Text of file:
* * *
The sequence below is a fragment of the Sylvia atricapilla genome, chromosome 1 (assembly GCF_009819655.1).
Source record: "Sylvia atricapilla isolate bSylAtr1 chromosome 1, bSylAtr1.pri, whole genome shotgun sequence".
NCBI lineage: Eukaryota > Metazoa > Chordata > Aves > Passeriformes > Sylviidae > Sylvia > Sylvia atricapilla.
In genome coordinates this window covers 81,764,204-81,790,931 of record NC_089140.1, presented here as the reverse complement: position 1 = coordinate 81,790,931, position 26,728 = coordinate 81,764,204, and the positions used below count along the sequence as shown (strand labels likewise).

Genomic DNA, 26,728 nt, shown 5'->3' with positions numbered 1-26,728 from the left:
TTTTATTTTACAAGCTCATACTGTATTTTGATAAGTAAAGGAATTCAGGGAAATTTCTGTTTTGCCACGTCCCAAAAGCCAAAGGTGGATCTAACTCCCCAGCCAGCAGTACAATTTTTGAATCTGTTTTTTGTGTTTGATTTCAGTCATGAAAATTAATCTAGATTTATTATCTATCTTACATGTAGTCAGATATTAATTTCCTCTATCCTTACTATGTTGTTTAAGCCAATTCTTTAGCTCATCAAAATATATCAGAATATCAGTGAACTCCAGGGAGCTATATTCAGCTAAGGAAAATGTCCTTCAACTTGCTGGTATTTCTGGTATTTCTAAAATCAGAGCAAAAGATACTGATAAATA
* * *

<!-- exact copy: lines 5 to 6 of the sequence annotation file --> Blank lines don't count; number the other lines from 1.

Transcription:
Genomic DNA, 26,728 nt, shown 5'->3' with positions numbered 1-26,728 from the left:
TTTTATTTTACAAGCTCATACTGTATTTTGATAAGTAAAGGAATTCAGGGAAATTTCTGTTTTGCCACGTCCCAAAAGCCAAAGGTGGATCTAACTCCCCAGCCAGCAGTACAATTTTTGAATCTGTTTTTTGTGTTTGATTTCAGTCATGAAAATTAATCTAGATTTATTATCTATCTTACATGTAGTCAGATATTAATTTCCTCTATCCTTACTATGTTGTTTAAGCCAATTCTTTAGCTCATCAAAATATATCAGAATATCAGTGAACTCCAGGGAGCTATATTCAGCTAAGGAAAATGTCCTTCAACTTGCTGGTATTTCTGGTATTTCTAAAATCAGAGCAAAAGATACTGATAAATA